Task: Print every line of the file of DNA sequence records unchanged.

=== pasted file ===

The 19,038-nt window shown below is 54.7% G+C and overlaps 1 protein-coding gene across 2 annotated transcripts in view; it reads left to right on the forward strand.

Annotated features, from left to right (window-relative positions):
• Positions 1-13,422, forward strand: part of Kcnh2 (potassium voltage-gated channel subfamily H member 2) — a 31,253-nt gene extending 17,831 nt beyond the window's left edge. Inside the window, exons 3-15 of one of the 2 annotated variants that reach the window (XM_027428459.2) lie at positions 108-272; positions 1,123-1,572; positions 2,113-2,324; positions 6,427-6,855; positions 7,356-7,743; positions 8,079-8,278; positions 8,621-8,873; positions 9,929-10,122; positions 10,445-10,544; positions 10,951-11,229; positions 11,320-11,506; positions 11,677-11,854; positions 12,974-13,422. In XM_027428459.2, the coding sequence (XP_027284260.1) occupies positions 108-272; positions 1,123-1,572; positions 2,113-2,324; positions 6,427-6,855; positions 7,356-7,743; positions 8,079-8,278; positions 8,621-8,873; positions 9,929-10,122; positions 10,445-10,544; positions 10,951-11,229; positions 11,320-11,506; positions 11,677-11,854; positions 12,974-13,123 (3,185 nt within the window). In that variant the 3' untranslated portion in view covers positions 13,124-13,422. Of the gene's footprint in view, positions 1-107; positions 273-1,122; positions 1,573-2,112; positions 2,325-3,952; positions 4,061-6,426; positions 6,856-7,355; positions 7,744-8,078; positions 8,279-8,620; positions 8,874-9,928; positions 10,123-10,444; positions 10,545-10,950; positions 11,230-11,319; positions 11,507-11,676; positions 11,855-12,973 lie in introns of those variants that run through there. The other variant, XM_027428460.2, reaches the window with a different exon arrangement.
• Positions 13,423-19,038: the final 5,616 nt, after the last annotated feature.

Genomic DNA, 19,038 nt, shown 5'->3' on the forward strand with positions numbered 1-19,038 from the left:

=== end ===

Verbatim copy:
The 19,038-nt window shown below is 54.7% G+C and overlaps 1 protein-coding gene across 2 annotated transcripts in view; it reads left to right on the forward strand.

Annotated features, from left to right (window-relative positions):
• Positions 1-13,422, forward strand: part of Kcnh2 (potassium voltage-gated channel subfamily H member 2) — a 31,253-nt gene extending 17,831 nt beyond the window's left edge. Inside the window, exons 3-15 of one of the 2 annotated variants that reach the window (XM_027428459.2) lie at positions 108-272; positions 1,123-1,572; positions 2,113-2,324; positions 6,427-6,855; positions 7,356-7,743; positions 8,079-8,278; positions 8,621-8,873; positions 9,929-10,122; positions 10,445-10,544; positions 10,951-11,229; positions 11,320-11,506; positions 11,677-11,854; positions 12,974-13,422. In XM_027428459.2, the coding sequence (XP_027284260.1) occupies positions 108-272; positions 1,123-1,572; positions 2,113-2,324; positions 6,427-6,855; positions 7,356-7,743; positions 8,079-8,278; positions 8,621-8,873; positions 9,929-10,122; positions 10,445-10,544; positions 10,951-11,229; positions 11,320-11,506; positions 11,677-11,854; positions 12,974-13,123 (3,185 nt within the window). In that variant the 3' untranslated portion in view covers positions 13,124-13,422. Of the gene's footprint in view, positions 1-107; positions 273-1,122; positions 1,573-2,112; positions 2,325-3,952; positions 4,061-6,426; positions 6,856-7,355; positions 7,744-8,078; positions 8,279-8,620; positions 8,874-9,928; positions 10,123-10,444; positions 10,545-10,950; positions 11,230-11,319; positions 11,507-11,676; positions 11,855-12,973 lie in introns of those variants that run through there. The other variant, XM_027428460.2, reaches the window with a different exon arrangement.
• Positions 13,423-19,038: the final 5,616 nt, after the last annotated feature.

Genomic DNA, 19,038 nt, shown 5'->3' on the forward strand with positions numbered 1-19,038 from the left: